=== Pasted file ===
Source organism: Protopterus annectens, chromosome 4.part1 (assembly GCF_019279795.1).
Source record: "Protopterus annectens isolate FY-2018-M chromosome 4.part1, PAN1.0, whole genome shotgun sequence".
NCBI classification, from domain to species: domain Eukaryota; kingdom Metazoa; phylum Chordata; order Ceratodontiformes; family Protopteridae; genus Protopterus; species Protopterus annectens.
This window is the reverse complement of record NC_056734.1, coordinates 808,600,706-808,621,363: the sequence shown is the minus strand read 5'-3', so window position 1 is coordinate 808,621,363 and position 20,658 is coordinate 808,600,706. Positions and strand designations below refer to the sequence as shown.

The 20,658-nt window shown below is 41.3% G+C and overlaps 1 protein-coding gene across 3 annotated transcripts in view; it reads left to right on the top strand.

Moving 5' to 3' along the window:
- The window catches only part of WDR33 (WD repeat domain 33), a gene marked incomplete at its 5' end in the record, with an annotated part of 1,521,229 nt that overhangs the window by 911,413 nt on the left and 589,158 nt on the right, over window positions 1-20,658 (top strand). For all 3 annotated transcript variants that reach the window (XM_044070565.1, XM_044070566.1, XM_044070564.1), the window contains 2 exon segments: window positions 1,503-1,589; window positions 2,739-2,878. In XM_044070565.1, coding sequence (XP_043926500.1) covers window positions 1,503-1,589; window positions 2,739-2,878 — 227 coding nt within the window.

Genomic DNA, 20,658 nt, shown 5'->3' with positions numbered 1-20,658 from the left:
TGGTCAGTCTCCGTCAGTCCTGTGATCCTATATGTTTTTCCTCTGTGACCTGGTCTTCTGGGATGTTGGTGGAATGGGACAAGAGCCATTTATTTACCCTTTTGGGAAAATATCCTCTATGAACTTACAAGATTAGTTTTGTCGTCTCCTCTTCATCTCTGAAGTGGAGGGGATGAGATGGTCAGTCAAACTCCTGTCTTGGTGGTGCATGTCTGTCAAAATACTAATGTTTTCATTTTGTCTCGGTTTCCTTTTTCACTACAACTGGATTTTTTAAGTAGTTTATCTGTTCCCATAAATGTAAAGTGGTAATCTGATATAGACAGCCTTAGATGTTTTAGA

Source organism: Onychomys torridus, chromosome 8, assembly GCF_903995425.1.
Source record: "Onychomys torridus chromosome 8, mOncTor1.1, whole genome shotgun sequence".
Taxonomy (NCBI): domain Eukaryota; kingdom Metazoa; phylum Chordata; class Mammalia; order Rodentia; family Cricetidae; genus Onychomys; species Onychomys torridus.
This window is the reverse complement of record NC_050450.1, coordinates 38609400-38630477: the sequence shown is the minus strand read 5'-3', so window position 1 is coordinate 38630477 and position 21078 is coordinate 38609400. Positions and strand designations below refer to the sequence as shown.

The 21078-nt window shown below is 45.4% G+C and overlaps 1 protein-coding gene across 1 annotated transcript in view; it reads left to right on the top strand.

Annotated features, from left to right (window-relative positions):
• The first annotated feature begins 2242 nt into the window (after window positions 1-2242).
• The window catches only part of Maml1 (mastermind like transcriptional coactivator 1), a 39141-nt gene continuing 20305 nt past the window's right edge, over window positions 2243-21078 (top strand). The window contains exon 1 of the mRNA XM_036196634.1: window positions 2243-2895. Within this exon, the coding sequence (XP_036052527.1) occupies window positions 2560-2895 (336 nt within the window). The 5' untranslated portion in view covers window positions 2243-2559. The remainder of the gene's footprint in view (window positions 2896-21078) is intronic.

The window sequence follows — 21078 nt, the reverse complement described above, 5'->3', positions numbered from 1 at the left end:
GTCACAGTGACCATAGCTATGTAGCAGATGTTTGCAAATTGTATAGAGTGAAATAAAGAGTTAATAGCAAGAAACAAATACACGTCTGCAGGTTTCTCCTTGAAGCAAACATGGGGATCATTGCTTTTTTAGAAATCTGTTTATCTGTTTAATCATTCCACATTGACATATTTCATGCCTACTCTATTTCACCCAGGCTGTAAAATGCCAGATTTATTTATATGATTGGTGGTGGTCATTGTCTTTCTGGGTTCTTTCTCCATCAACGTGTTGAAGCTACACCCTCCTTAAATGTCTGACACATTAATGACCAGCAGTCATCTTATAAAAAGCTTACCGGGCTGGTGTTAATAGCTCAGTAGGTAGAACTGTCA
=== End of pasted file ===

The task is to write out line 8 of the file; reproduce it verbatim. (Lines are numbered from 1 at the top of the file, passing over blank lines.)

Genomic DNA, 20,658 nt, shown 5'->3' with positions numbered 1-20,658 from the left: